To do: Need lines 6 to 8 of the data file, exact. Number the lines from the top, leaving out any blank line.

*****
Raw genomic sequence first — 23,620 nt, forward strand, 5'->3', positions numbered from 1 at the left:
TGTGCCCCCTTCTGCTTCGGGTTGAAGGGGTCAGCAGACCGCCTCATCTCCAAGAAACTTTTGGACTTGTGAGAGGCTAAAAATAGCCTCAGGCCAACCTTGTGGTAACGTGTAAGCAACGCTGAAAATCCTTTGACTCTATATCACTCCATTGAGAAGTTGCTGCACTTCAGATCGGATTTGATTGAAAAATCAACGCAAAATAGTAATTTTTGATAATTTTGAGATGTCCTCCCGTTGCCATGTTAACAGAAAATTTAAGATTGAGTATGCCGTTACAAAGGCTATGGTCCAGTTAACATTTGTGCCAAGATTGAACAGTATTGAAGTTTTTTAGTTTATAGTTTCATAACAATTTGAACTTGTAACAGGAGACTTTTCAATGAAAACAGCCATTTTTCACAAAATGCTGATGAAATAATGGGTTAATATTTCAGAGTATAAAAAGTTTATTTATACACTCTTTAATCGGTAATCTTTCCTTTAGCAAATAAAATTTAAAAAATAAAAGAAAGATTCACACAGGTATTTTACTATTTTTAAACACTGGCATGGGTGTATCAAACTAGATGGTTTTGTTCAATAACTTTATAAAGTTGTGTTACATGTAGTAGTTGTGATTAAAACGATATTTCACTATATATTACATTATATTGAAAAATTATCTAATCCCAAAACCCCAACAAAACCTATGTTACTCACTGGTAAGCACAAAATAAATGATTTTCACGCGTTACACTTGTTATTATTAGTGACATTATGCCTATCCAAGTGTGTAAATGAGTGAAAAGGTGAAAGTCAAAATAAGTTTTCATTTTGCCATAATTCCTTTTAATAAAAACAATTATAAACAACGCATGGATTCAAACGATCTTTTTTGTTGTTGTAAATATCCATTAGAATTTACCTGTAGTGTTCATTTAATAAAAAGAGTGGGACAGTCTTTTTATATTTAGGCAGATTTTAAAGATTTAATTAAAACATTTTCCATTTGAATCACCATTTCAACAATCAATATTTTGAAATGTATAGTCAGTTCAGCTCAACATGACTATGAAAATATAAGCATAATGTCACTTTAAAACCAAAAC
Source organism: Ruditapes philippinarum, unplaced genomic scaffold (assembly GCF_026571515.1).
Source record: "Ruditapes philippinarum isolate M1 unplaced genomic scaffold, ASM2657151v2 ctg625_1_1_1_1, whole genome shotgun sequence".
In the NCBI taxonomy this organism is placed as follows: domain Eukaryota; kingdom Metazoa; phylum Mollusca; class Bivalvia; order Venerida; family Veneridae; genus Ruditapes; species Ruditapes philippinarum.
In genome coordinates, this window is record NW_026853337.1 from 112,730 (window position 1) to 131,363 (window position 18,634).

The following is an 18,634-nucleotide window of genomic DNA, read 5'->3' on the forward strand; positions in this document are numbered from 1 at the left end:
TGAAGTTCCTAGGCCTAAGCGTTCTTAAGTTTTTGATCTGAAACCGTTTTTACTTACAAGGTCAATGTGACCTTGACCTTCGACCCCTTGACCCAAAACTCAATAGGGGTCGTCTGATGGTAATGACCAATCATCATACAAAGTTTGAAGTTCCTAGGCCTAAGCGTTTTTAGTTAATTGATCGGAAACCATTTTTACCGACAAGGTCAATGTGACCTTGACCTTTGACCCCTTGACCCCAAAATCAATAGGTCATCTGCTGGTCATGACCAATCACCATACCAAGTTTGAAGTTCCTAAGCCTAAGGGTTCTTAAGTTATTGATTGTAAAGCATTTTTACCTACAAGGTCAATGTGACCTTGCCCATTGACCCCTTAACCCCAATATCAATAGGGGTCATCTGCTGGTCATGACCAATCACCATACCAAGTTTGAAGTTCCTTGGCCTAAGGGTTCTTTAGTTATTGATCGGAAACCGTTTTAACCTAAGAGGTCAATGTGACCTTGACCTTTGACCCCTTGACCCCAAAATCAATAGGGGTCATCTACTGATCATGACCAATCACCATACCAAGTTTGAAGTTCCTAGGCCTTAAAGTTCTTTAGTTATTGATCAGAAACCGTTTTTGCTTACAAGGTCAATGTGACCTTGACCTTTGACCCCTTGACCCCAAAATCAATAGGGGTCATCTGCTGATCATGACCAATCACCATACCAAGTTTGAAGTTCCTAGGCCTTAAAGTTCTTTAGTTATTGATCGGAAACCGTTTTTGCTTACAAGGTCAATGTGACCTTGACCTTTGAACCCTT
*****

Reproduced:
In genome coordinates, this window is record NW_026853337.1 from 112,730 (window position 1) to 131,363 (window position 18,634).

The following is an 18,634-nucleotide window of genomic DNA, read 5'->3' on the forward strand; positions in this document are numbered from 1 at the left end:
TGAAGTTCCTAGGCCTAAGCGTTCTTAAGTTTTTGATCTGAAACCGTTTTTACTTACAAGGTCAATGTGACCTTGACCTTCGACCCCTTGACCCAAAACTCAATAGGGGTCGTCTGATGGTAATGACCAATCATCATACAAAGTTTGAAGTTCCTAGGCCTAAGCGTTTTTAGTTAATTGATCGGAAACCATTTTTACCGACAAGGTCAATGTGACCTTGACCTTTGACCCCTTGACCCCAAAATCAATAGGTCATCTGCTGGTCATGACCAATCACCATACCAAGTTTGAAGTTCCTAAGCCTAAGGGTTCTTAAGTTATTGATTGTAAAGCATTTTTACCTACAAGGTCAATGTGACCTTGCCCATTGACCCCTTAACCCCAATATCAATAGGGGTCATCTGCTGGTCATGACCAATCACCATACCAAGTTTGAAGTTCCTTGGCCTAAGGGTTCTTTAGTTATTGATCGGAAACCGTTTTAACCTAAGAGGTCAATGTGACCTTGACCTTTGACCCCTTGACCCCAAAATCAATAGGGGTCATCTACTGATCATGACCAATCACCATACCAAGTTTGAAGTTCCTAGGCCTTAAAGTTCTTTAGTTATTGATCAGAAACCGTTTTTGCTTACAAGGTCAATGTGACCTTGACCTTTGACCCCTTGACCCCAAAATCAATAGGGGTCATCTGCTGATCATGACCAATCACCATACCAAGTTTGAAGTTCCTAGGCCTTAAAGTTCTTTAGTTATTGATCGGAAACCGTTTTTGCTTACAAGGTCAATGTGACCTTGACCTTTGAACCCTT